HIGHLY addictive opioids are back in the news this week after an Oklahoma judge agreed that pharmaceuticals company, Johnson & Johnson had to pay compensation of £468m for their role in the opioid crisis.
The “family company” were accused of deliberately marketing the dangerous drugs as “wonder cures”. Here’s more about the pain meds, why they’re so dangerous and what J&J’s involvement with them are.
What are opioids?
Opioids are a group of pain-relieving drugs that work with the opioid receptors in your body.
Opioids can be derived from the poppy plant, like morphine, or made synthetically in a laboratory, like Fentanyl.
When used properly and with medical supervision, opioid medications can be used to help control acute pain.
Opioids, when used incorrectly, can be highly addictive.
Why are they dangerous?
When taken in high doses, opioids can seriously slow your heart rate and breathing – misuse of the drugs often result in fatal overdose.
Feelings of pleasure derived from taking the drugs at high doses can result in addiction.
Because of the danger they pose, opioids are often a poor long-term medical solution.
According to the National Instiute on Drug Abuse, more than 130 people in the United States die after overdosing on opioids a day.
On their website they describe the misuse of opioids as a “serious national crisis,” writing: “The total ‘economic burden’ of prescription opioid misuse alone in the United States is $78.5billion a year, including the costs of healthcare, lost productivity, addiction treatment, and criminal justice involvement.”
They attribute the opioid “crisis” to pharmaceutical companies who “reassured the medical community that patients would not become addicted to prescription opioid pain relievers” in the 1990s.
The NIDA goes on to describe how this reassurance led to an increase of the prescription of these drugs, which lead to an estimated 1.7m opioid addicts in the US by 2017.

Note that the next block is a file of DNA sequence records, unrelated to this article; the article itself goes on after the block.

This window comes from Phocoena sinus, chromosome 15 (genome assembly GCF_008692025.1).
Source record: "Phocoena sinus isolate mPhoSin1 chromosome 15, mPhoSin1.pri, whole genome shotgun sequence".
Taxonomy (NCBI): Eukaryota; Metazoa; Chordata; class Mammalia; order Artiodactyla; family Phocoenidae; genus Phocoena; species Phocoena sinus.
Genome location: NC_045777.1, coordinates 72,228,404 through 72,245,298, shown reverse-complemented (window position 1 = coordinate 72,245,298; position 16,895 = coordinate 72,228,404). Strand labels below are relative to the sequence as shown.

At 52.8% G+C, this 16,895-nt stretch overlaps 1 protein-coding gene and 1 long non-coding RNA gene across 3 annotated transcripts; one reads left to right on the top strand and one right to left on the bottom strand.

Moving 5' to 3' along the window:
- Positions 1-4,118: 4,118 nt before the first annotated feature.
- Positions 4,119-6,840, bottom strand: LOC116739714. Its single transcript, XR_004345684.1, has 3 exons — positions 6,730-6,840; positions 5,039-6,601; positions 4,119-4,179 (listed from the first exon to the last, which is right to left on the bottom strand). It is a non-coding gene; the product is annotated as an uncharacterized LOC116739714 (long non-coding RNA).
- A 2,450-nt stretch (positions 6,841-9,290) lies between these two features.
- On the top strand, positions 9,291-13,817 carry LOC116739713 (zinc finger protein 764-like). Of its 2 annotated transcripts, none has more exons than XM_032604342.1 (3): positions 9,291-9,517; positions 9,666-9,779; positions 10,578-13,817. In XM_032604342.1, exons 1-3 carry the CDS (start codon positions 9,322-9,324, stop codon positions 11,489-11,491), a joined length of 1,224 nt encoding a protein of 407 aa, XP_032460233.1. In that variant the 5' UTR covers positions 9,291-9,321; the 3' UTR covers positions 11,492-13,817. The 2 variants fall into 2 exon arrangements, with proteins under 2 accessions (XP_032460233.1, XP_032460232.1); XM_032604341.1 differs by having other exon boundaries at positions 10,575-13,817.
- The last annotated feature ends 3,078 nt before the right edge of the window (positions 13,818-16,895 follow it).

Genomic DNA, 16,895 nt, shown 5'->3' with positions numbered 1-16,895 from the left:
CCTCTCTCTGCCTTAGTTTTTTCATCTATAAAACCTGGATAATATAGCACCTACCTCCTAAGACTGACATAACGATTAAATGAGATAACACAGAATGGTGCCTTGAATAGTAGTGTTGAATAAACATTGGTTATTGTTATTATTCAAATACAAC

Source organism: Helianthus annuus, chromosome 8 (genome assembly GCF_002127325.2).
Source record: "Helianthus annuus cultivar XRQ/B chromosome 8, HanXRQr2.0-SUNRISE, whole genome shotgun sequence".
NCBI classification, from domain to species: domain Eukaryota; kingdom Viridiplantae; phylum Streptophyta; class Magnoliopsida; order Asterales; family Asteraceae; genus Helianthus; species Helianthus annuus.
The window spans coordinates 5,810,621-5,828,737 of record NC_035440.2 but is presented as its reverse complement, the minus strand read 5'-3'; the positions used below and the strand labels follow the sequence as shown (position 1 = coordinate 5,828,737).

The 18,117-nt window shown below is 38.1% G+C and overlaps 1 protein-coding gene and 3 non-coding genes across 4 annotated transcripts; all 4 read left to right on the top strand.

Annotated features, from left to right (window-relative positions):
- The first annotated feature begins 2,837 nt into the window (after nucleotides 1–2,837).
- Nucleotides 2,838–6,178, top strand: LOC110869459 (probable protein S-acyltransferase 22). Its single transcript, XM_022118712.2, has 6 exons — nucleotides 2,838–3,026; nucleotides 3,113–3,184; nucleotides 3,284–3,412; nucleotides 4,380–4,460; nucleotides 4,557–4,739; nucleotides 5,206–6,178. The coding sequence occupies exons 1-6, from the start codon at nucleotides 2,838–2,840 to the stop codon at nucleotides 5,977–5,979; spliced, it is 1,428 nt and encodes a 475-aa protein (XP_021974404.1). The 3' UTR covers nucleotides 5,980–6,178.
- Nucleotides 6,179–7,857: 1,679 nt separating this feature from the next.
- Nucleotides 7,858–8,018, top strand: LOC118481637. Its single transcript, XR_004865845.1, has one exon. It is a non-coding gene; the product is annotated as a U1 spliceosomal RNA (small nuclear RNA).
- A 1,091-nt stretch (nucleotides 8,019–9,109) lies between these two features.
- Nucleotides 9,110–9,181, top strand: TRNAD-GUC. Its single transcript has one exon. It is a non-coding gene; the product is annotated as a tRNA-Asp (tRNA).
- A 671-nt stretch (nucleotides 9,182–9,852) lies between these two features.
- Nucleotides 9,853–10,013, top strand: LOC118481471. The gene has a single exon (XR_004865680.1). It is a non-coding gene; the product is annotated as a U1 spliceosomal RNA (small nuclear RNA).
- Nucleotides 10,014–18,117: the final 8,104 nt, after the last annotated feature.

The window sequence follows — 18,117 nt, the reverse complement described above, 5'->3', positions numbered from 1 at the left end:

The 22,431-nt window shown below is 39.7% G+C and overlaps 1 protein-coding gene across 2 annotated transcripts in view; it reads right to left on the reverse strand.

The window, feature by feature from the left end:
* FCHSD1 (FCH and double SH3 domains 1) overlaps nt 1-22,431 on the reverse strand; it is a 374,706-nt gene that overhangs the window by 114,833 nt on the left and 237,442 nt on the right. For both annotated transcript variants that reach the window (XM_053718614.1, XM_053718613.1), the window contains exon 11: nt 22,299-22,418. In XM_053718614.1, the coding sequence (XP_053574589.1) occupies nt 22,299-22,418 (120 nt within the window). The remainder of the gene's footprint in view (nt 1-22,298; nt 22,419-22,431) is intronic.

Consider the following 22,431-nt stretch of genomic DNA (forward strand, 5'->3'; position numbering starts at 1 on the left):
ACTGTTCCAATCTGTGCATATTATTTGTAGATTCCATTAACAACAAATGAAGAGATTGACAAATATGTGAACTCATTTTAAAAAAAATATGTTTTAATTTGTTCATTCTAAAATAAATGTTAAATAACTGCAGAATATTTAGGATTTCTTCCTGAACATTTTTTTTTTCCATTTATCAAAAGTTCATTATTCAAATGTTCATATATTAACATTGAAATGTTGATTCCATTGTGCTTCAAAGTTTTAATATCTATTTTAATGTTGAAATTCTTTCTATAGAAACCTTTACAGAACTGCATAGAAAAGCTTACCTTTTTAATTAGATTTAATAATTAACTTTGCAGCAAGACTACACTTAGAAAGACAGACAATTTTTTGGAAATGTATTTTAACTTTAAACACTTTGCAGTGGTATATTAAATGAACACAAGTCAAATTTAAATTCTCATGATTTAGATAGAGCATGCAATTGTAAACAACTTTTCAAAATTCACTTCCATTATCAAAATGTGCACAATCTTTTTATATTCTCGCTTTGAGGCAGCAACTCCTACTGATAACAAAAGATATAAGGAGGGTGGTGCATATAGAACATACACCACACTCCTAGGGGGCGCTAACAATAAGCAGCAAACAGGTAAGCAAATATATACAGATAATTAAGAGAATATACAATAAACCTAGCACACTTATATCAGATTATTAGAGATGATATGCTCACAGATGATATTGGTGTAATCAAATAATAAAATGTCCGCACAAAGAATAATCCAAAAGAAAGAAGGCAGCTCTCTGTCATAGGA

How addictive are opioids?
- An estimated 12 per cent of those prescribed opioids by a medical professional will develop an addiction.
- Roughly four to six per cent of non-prescription opioid users transition to heroin.
- Around 80 per cent of heroin users starting by using opioids.
Why did Johnson & Johnson have to pay £470million?
On Tuesday, August 27, 2019, Oklahoma District Judge Thad Balkman agreed Johnson & Johnson may have been responsible for some of the 6,000 painkiller overdoses in the state since 2000.
Judge Balkman, the Cleveland County magistrate, ruled that the multinational should pay a £468m settlement in compensation.
The manufacturers of household products like baby powder and cotton buds also make prescription pharmaceuticals.
Judge Balkman ruled in favour of prosecutors who claimed J&J and its subsidiaries flooded the market with the dangerous drugs.
He wrote: “The opioid crisis is an imminent danger and menace to Oklahomans.
“Defendants’ opioid marketing, in its multitude of forms, was false, deceptive and misleading.”
The US company, worth £280billion, deliberately and aggressively marketed its drugs as wonder-cures for chronic pain, it was alleged.
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